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Wisconsin lawmakers OK tougher penalties for protesters



FILE - Protesters march in Kenosha, Wis., on Sunday, Nov. 21, 2021. On Tuesday, jan. 25, 2022, Wisconsin Assembly Republicans are poised to vote on bills that would create tougher penalties for protesters. One proposal would make attending a riot or blocking a street a misdemeanor punishable by up to nine months in jail and participating in a riot that causes property damage or personal injury a felony punishable by up to three-and-a-half years in prison. Anyone who harms or throws a bodily substance at a National Guard member would be guilty of a felony punishable by up to three-and-a-half years in prison. (AP Photo/Paul Sancya, File)

MADISON, Wis. (AP) — The Republican-controlled Wisconsin Assembly approved a bill Tuesday that would create tougher penalties for protesters who participate in riots and deface public statues.

The proposal comes after protesters burned swaths of downtown Kenosha and damaged the Hans Christian Heg and Lady Forward statues at the state Capitol during demonstrations in the summer of 2020.

The protests figure to be a key talking point for Republicans as they try to paint Democrats as soft on crime on the campaign trail this year. U.S. Sen. Ron Johnson has already accused Democratic Gov. Tony Evers and Lt. Gov. Mandela Barnes, who is running to unseat Johnson this fall, of not acting quickly enough to stop the protests in Kenosha and spurring on protesters.

The bill would define a riot as a public disturbance that involves an unlawful assembly and an act of violence or a threat of violence committed by at least one person.

Attending such a gathering would be a misdemeanor punishable by up to nine months in jail with a mandatory minimum of 30 days behind bars. Participating in such an event that results in property damage or injuries would be a felony punishable by up to three-and-a-half years in prison with a 45-day mandatory minimum sentence. Anyone who attacks or throws a bodily substance at a National Guard member would be guilty of a felony punishable by up to three-and-a-half years in prison.

The Senate passed the bill on a voice vote after removing the mandatory minimum sentences. The Assembly concurred hours later on a 59-34 vote despite Democrats’ complaints that language is vague, peaceful protesters could be exposed to criminal liability and the proposal would stifle free speech.

“Protest is democracy,” Rep. Francesca Hong said. “This bill brought forward today by my friends across the aisle is a declaration of war against the First Amendment.”

Republicans pointed to the destruction in Kenosha and at the Capitol as justification for the proposal. Rep. Barbara Dittrich said the bill is necessary because people can’t act “civilized.”

“This behavior has got to stop,” she said. “People deserve to feel safe in their workplace and in their homes without the physical threat of violence.”

The bill now goes to Evers, who can sign it into law or veto it.

The Assembly planned to vote later Tuesday on another bill that would make damaging or defacing government property of historical significance a felony punishable by up to three-and-a-years in prison. Damaging historical state property is already a felony under state law but the property must be included on a Department of Natural Resources registry of prominent landscape features to qualify.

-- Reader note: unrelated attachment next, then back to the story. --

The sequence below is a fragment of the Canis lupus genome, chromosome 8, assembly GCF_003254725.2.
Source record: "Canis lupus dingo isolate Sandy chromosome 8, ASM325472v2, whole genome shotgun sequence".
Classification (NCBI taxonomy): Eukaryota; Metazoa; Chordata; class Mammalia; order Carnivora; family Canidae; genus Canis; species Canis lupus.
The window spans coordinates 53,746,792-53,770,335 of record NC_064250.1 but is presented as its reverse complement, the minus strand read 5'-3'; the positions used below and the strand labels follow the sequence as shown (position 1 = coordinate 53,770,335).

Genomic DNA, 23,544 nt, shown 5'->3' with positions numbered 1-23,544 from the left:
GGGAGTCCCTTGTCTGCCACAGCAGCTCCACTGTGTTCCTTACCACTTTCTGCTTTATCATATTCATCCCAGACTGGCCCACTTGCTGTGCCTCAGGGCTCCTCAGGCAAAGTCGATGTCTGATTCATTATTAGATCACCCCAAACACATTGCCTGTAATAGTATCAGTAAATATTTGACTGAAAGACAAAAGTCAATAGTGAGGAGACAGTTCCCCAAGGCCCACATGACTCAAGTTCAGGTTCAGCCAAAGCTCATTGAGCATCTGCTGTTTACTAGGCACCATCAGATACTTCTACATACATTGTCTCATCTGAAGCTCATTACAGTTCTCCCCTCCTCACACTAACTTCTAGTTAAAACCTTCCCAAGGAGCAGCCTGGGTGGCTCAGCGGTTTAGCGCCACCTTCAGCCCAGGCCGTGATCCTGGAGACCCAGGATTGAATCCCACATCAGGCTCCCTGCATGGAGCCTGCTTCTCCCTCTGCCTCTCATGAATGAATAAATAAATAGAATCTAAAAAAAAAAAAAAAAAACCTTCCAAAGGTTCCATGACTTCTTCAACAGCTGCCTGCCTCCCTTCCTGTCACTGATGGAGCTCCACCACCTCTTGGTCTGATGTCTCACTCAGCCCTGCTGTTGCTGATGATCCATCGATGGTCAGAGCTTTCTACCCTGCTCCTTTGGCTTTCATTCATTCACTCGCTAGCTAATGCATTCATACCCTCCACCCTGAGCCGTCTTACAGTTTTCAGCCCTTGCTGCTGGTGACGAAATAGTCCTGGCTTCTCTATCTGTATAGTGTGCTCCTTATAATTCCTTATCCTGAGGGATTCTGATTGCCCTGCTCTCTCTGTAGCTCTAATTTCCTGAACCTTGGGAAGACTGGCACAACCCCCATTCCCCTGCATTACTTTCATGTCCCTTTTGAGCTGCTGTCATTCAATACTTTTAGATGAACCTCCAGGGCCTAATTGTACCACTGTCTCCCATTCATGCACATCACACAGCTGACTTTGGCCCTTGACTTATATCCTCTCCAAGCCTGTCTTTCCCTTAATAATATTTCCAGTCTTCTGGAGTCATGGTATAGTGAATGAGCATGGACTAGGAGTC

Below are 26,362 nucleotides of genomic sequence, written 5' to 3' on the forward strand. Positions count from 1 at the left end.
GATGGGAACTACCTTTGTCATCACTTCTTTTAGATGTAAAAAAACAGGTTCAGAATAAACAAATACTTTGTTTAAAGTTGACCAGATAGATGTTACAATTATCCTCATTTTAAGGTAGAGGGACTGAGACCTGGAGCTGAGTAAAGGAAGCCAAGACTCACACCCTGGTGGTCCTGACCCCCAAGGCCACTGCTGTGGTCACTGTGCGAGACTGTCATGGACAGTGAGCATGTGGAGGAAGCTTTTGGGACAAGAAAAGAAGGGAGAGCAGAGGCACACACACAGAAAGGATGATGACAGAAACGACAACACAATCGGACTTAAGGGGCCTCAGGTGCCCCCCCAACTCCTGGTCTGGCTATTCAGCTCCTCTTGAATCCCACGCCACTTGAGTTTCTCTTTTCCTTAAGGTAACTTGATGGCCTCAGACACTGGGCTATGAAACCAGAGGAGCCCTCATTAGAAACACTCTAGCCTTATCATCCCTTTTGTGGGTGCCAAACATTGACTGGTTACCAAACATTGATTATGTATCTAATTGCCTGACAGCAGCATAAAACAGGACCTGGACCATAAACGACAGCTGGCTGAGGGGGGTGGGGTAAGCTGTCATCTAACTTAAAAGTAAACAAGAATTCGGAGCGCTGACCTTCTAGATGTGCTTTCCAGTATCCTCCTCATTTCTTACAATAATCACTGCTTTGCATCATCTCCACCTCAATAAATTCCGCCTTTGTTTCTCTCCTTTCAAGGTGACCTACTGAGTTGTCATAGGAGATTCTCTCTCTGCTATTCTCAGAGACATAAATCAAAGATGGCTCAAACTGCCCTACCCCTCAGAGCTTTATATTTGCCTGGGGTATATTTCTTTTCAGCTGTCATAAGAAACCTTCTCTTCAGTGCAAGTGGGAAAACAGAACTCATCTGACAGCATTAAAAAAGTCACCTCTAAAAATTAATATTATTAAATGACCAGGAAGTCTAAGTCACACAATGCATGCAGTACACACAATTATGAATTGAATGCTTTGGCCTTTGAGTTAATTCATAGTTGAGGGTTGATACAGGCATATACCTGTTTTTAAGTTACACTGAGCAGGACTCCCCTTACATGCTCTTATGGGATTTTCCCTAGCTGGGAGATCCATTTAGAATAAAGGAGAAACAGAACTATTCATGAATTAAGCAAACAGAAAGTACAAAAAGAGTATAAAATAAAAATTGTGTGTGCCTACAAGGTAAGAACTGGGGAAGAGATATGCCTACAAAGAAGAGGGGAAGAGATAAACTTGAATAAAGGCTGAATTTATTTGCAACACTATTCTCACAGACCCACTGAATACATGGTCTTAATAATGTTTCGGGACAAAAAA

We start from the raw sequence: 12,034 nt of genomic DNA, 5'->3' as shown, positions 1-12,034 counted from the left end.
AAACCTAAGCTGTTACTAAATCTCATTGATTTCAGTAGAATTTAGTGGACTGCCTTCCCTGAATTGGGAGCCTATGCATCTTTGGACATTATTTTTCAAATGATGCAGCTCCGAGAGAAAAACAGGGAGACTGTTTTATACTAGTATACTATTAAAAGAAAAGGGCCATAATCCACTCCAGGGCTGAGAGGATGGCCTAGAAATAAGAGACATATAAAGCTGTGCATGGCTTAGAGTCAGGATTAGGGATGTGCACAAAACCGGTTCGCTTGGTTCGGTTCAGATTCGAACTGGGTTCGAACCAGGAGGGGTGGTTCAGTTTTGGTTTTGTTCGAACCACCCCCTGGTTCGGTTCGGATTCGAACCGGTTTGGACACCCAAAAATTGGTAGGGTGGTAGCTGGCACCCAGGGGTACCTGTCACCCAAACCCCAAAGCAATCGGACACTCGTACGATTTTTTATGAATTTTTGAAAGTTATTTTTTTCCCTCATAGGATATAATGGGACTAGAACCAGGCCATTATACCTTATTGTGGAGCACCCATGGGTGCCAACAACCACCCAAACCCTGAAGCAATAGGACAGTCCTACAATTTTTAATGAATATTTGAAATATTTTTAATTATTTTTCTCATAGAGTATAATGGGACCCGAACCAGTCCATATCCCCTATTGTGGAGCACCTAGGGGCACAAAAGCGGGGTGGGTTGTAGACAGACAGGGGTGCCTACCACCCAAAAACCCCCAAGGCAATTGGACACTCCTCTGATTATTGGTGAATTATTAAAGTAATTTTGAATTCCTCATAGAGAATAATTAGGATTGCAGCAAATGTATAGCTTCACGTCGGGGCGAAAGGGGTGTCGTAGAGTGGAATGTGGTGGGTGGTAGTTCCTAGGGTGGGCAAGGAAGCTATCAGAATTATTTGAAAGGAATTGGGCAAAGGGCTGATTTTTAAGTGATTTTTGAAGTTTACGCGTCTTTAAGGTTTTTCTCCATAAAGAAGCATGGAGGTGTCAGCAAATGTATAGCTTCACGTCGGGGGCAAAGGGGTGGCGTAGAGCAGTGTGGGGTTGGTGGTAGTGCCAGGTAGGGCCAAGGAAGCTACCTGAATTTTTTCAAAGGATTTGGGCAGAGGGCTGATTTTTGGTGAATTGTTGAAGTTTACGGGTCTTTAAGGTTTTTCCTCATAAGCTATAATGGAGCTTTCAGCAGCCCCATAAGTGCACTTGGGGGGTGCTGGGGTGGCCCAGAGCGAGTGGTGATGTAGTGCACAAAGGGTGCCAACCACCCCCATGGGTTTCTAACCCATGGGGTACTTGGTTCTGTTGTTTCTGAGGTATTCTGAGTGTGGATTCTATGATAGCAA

The bill’s chief Senate sponsor, Andre Jacque, said in written remarks to the Assembly criminal justice committee earlier this month that he’s heard from “countless outraged constituents” about the damage done to the Heg and Lady Forward statues.

“There shouldn’t be license to destroy public property and to cause damage through civil unrest,” Jacques wrote.

Assembly approval would send the bill to the Senate. Passage in that chamber would send the measure to the governor.

Evers’ spokeswoman, Britt Cudaback, didn’t immediately respond to a message inquiring about his stance on either bill. The American Civil Liberties Union, the city of Milwaukee and government watchdog groups Common Cause in Wisconsin and Wisconsin Democracy Campaign have all registered in opposition of the riot penalties bill. No groups have registered in support or opposition of the statue bill.

The summer of 2020 was marked by multiple protests across the country in response to the death of George Floyd, a Black man who died May 25, 2020, after a white Minneapolis police officer knelt on Floyd’s neck for 9 1/2 minutes.

In August 2020, a white police officer shot Jacob Blake, a Black man, after he resisted arrest during a domestic disturbance in Kenosha. The shooting left Blake paralyzed from the waist down.

Evers commented hours after the shooting that Blake wasn’t the first Black person who has been “shot or injured or mercilessly killed at the hands of individuals in law enforcement.” Several nights of protests ensued, marked by burning buildings and looting. Evers was forced to call in the National Guard.

Kyle Rittenhouse shot three protesters during one of the demonstrations, killing two of them. He argued he fired in self-defense after the three men attacked him; a jury acquitted him of homicide charges late last year. Everyone involved in the shootings was white.

Protests erupted in Madison two months before Blake was shot after police arrested a Black man for shouting at restaurant customers while brandishing a baseball bat. Two women were charged with assaulting Sen. Tim Carpenter on the Capitol lawn and protesters tore down the Heg statue and damaged Lady Forward.

Heg was a Wisconsin abolitionist who was killed fighting in the Civil War; Lady Forward is a sculpture of a woman symbolizing the state’s “Forward” motto. Both statues were repaired and restored to their podiums this past September.

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